Photograph of Rachel Reeves speaking at a podium in front of a large British flag
By Praveen Kolluguri

On October 4th, during an interview for Sky News, Labour Shadow Chancellor Rachel Reeves responded to Home Secretary Suella Braverman’s inhumane asylum policy by asking her to ramp up the deportation of asylum seekers. This stance from someone senior in the Labour leadership is very disappointing. The timing comes as a shock to many as Labour have established a clear, up-to-33-point lead over the Conservatives and survey data suggests that a majority of the country does not want to reduce immigration, forming part of a general shift towards more inclusive attitudes on immigration and related issues over the last twenty years.

Why are we talking about migration and asylum policy in the middle of a cost-of-living crisis?

During their conference, the Conservative Party once again resorted to waging ‘culture wars’ in times of turmoil. This time it was to divert the attention of people scrutinising their shambolic economic policy, which went down like a lead balloon, taking stock markets with it. Once again they’ve chosen the easy target of asylum seekers and migrants. To the surprise of no one, the new Home Secretary Suella Braverman set out her shop during the conference to be even crueller than her predecessor, Priti Patel. Braverman has since said that deporting refugees by Christmas is her dream. People are used to dreaming of a white Christmas, but Braverman evidently dreams of quite a different kind of ‘white Christmas’.

In a nutshell, the policy will criminalise all asylum seekers unless they arrive via a very limited number of regular routes. This policy is not just inhumane but also potentially illegal. The United Nations High Commissioner for Refugees (UNHCR) has deemed that the policy will almost certainly breach the 1951 Refugee Convention to which the UK is a signatory. Not that this means anything to the Conservatives, as we have seen them break the law multiple times, such as the Northern Ireland Protocol debacle during the Government’s Brexit arrangements, the numerous illegal parties at 10 Downing Street during the pandemic and handing over essential contracts during the pandemic to their mates via VIP lanes.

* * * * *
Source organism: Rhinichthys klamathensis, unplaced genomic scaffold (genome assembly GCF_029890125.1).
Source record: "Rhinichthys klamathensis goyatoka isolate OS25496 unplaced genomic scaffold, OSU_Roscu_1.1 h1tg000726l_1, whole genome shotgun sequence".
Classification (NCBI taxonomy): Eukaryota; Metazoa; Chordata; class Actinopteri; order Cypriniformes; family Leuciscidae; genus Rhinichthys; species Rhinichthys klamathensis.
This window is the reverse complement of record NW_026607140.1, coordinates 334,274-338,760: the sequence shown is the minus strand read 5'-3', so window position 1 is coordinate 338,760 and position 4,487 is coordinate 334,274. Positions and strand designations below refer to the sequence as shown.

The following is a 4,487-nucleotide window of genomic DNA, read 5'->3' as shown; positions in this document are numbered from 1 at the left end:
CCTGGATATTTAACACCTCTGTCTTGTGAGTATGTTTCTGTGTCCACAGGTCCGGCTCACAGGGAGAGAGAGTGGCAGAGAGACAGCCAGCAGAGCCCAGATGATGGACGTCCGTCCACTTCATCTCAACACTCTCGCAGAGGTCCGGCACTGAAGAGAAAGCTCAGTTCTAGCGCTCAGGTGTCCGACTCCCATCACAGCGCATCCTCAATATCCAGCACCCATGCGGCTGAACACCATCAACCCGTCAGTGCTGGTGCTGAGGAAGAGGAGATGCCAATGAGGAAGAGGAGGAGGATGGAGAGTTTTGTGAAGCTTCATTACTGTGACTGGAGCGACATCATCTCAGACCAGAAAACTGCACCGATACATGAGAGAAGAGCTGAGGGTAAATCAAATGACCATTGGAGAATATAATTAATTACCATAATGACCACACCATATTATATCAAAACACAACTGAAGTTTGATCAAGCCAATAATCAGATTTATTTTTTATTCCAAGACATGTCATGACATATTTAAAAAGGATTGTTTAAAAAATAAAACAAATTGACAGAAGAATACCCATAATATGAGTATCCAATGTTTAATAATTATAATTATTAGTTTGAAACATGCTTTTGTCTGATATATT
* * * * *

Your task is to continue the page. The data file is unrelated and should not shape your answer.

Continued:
This is a steady escalation of the Conservative’s persistent attack on asylum seekers and migrants over the last 12 years, whether it’s through deportation schemes like the Rwanda Plan or through wholesale changes to the immigration and asylum system like the Nationality and Borders Act, which has created a tiered system and made some migrants and their offspring second class citizens.

What is Labour’s current position on migrants and asylum seekers?

Instead of coming out all guns blazing against this Conservative policy, Reeves has responded by expressing support for deportations. She went so far as to say that there’s been a lack of deportations over the last 12 years and to call this a Tory failure. These comments closely follow Labour Leader Keir Starmer’s withdrawal of support for free movement in Europe. At the Labour Conference in September, he also expressed support for a ‘points-based immigration policy’, echoing the Tories. While Starmer did not elaborate on what he meant by the phrase, the language of a ‘points-based’ system has long invoked the idea of being ‘tough’ on immigration and letting in only ‘good’ migrants. Its underlying logic is that migrants should only be allowed in if they are beneficial, which in this context almost certainly means ‘only if they serve the needs of the business.’